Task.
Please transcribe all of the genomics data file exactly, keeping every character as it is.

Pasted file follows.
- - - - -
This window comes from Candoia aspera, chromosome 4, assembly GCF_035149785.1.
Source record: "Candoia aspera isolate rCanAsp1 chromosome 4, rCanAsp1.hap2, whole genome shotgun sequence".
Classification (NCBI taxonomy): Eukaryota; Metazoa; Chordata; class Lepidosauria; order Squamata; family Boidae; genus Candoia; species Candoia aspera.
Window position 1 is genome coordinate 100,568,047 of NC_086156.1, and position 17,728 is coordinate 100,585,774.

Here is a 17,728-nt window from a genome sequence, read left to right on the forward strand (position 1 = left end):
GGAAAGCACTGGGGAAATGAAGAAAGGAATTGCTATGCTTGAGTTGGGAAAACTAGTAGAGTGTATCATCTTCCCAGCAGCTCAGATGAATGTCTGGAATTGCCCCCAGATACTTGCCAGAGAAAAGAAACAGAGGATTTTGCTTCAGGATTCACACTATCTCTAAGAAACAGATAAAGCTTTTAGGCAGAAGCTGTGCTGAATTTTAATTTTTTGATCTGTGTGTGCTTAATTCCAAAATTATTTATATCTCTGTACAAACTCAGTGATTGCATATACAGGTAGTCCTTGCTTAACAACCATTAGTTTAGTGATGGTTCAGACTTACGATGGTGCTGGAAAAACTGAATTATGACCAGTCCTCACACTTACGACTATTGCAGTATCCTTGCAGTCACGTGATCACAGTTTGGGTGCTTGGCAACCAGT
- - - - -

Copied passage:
This window comes from Candoia aspera, chromosome 4, assembly GCF_035149785.1.
Source record: "Candoia aspera isolate rCanAsp1 chromosome 4, rCanAsp1.hap2, whole genome shotgun sequence".
Classification (NCBI taxonomy): Eukaryota; Metazoa; Chordata; class Lepidosauria; order Squamata; family Boidae; genus Candoia; species Candoia aspera.
Window position 1 is genome coordinate 100,568,047 of NC_086156.1, and position 17,728 is coordinate 100,585,774.

Here is a 17,728-nt window from a genome sequence, read left to right on the forward strand (position 1 = left end):
GGAAAGCACTGGGGAAATGAAGAAAGGAATTGCTATGCTTGAGTTGGGAAAACTAGTAGAGTGTATCATCTTCCCAGCAGCTCAGATGAATGTCTGGAATTGCCCCCAGATACTTGCCAGAGAAAAGAAACAGAGGATTTTGCTTCAGGATTCACACTATCTCTAAGAAACAGATAAAGCTTTTAGGCAGAAGCTGTGCTGAATTTTAATTTTTTGATCTGTGTGTGCTTAATTCCAAAATTATTTATATCTCTGTACAAACTCAGTGATTGCATATACAGGTAGTCCTTGCTTAACAACCATTAGTTTAGTGATGGTTCAGACTTACGATGGTGCTGGAAAAACTGAATTATGACCAGTCCTCACACTTACGACTATTGCAGTATCCTTGCAGTCACGTGATCACAGTTTGGGTGCTTGGCAACCAGT